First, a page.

You cannot fully confirm whether guys like Willie Nelson, Merle Haggard, and Ray Price are the last of their breed until you put them up next to, say, Shania Twain. Whereas Twain is sometimes more aerobics instructor than country singer, these three graying men are the true, diehard troubadours. This concert DVD will surely bless your little heart if you happen to be the last of another breed: the traditional country music fan.
There’s a ton of music on this disc, too. A whole 35 songs! The show begins with crooner Ray Price. Dressed in suit and tie, and singing with eyes just as tired as his songs are sad, Price is one class act. It doesn’t matter if his songs are old (“San Antonio Rose”) or relatively new (“Help Me Make It Through The Night”), nobody pours out bitter country whiskey better than Price.
Although the DVD’s marquee doesn’t list it, this trio’s backing band is the amazing Asleep At The Wheel. And between Price and Merle Haggard’s sets, Ray Benson and the boys inject a little swing into the show with “Route 66” and “Miles and Miles of Texas”. Asleep At The Wheel is the last of an even smaller breed, Western swing stylists, but thank goodness they’re keeping this toe-tapping musical genre’s flame alive.
Merle Haggard begins his eight-song solo set by continuing the Western swing vibe with “Take Me Back To Tulsa”. He goes on to include many of his best songs, including “Silver Wings”, “I Think I’ll Just Stay Here And Drink”, “Are The Good Times Really Over For Good?”, “Big City” and “Sing Me Back Home”. The Hag is next joined by one of his favorite duet partners, Willie Nelson, for “Pancho and Lefty”, “Reasons To Quit”, “Ramblin’ Fever”, and a final pairing on the new balled “Back To Earth”. “Pancho and Lefty”, the Townes Van Zant song, is timeless. It’s the story of a bad guy that the law respected too much to kill even when they had the chance, which resonates every time it’s sung, especially by skilled storytellers like Haggard and Nelson.
Before Nelson digs into a set of his own material, his friend Freddy Powers sings “I’m Gonna Sit Right Down And Write Myself A Letter”. Nelson then throws a few ‘must sings’ into his set, including “On The Road Again” and “Always on My Mind”. But he also inserts a couple funny new songs. One called “Superman” admits that he’s not nearly as strong and seemingly omniscient as he used to be. He follows this up with “You Don’t Think I’m Funny Anymore”. Because Nelson concerts can be extremely predictable, it is always a big treat to hear a few fresh songs.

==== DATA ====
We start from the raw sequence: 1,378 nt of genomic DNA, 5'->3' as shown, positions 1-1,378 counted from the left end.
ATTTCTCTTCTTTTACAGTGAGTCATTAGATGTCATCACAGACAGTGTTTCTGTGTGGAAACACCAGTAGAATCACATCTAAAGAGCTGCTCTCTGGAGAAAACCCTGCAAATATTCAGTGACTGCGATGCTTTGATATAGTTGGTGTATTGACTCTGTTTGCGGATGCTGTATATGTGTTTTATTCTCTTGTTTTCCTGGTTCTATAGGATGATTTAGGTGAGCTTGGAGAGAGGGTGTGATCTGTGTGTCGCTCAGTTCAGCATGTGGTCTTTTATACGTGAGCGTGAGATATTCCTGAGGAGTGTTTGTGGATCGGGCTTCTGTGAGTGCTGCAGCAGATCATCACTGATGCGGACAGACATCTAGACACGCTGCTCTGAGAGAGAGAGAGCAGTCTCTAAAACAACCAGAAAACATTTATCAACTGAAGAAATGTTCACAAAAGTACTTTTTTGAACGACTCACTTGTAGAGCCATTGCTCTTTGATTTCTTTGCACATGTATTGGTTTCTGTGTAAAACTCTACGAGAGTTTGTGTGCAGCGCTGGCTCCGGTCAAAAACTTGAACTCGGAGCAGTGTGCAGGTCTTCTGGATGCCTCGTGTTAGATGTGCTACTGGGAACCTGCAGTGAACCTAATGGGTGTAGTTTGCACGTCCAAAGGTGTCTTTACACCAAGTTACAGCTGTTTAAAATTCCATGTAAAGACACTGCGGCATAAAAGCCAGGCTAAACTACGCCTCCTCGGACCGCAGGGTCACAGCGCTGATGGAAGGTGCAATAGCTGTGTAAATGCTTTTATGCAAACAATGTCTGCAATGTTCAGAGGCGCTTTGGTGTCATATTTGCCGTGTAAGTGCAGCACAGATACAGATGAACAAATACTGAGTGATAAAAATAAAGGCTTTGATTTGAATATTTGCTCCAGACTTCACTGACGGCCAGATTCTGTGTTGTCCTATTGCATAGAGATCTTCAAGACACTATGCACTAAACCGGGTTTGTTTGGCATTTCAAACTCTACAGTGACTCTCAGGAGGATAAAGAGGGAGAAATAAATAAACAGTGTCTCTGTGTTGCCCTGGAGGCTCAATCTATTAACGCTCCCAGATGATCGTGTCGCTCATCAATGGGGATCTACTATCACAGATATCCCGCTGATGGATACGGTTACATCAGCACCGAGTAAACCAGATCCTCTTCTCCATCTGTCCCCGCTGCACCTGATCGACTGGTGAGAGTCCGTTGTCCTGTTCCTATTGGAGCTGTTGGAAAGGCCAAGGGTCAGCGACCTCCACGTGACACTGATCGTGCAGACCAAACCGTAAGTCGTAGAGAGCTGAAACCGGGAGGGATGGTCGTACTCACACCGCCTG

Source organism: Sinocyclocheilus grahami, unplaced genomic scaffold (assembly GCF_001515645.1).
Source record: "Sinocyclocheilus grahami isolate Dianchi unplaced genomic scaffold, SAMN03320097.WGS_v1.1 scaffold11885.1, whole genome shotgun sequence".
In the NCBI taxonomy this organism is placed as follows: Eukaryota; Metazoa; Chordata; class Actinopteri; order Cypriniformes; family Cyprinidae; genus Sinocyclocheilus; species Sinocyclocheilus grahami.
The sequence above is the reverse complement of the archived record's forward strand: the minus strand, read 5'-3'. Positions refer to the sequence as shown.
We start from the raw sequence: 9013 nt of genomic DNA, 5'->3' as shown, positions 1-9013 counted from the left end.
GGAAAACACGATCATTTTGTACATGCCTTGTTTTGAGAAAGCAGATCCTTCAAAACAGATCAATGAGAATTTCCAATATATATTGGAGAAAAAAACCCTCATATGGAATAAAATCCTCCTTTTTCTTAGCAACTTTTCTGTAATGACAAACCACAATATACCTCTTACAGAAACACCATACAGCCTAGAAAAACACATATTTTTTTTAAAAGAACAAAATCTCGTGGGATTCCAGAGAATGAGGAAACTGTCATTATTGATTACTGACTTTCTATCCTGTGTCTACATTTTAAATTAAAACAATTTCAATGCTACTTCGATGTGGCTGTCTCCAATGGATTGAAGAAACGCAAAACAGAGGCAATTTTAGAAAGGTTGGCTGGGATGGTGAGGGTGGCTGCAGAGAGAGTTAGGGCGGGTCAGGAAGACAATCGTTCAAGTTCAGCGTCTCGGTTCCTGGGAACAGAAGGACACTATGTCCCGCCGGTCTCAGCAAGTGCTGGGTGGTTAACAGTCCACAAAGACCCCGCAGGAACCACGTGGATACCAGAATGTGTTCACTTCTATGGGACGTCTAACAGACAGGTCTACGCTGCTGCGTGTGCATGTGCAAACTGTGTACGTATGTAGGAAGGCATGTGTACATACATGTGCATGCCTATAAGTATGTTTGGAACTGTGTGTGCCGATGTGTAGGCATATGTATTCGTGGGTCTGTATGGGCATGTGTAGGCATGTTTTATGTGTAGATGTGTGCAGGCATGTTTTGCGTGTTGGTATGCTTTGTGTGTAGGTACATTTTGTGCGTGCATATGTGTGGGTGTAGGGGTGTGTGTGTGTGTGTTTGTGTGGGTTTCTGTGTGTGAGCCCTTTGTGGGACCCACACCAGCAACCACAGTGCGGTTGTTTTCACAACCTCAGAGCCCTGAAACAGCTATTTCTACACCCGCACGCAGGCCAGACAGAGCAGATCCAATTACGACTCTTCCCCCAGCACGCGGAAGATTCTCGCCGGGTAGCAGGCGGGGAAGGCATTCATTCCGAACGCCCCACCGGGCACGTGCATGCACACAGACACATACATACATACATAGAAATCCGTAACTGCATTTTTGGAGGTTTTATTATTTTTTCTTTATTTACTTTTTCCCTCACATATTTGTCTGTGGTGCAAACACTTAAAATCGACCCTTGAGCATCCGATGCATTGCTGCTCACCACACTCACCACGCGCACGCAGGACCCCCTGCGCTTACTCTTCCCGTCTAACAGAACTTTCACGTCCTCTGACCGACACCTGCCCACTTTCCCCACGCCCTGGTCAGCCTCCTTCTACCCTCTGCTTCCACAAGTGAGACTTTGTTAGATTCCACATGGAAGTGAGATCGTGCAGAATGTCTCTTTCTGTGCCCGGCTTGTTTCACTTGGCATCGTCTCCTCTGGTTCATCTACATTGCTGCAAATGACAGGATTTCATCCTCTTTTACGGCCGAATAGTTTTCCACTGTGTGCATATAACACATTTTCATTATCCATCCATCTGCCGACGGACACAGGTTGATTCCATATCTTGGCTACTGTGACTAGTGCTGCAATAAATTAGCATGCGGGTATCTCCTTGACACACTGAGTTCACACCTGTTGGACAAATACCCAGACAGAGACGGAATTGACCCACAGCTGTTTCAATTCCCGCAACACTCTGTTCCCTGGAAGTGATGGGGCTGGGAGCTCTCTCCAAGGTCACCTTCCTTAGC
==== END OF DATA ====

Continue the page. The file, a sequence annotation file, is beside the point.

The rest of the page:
This package also includes an “extra” interview with Nelson, Haggard, and Price in the back of Willie’s bus, conducted by Benson. There’s also a personally guided tour of Willie’s bus by the man himself as well as a photo gallery section.
It’s convenient to view these three performers as country music legends. But, especially in the cases of Nelson and Haggard, these are more accurately American music icons. You might be surprised at just how many rock players look up to Haggard. And Nelson has sung duets with almost every genre representative imaginable. This DVD presents these significant musical players in all their understated glory. Unlike many hip-hop stars of today, who are as schooled in self-promotion as they are adept at beats and rhymes, Price, Haggard, and Nelson always appear humbled and honored by the opportunity to present their songs. But they have every right to brag about themselves, if they ever chose to do so. They just don’t.
Willie Nelson may have had the big it with “On The Road Again”, but all three primary participants share this road warrior’s tale. I imagine they’ll tour until they die; they just don’t know any other life. But fortunately, this package captures this trio on one of the better stops along this seemingly endless journey.
We all know how critical it is to keep independent voices alive and strong on the Internet. Please consider a donation to support our work as independent cultural critics and historians. Your donation will help PopMatters stay viable through these changing and challenging times where costs have risen and advertising has dropped precipitously. We need your help to keep PopMatters strong and growing. Thank you.
"PopMatters (est. 1999) is a respected source for smart long-form reading on a wide range of topics in culture. PopMatters serves as…READ the article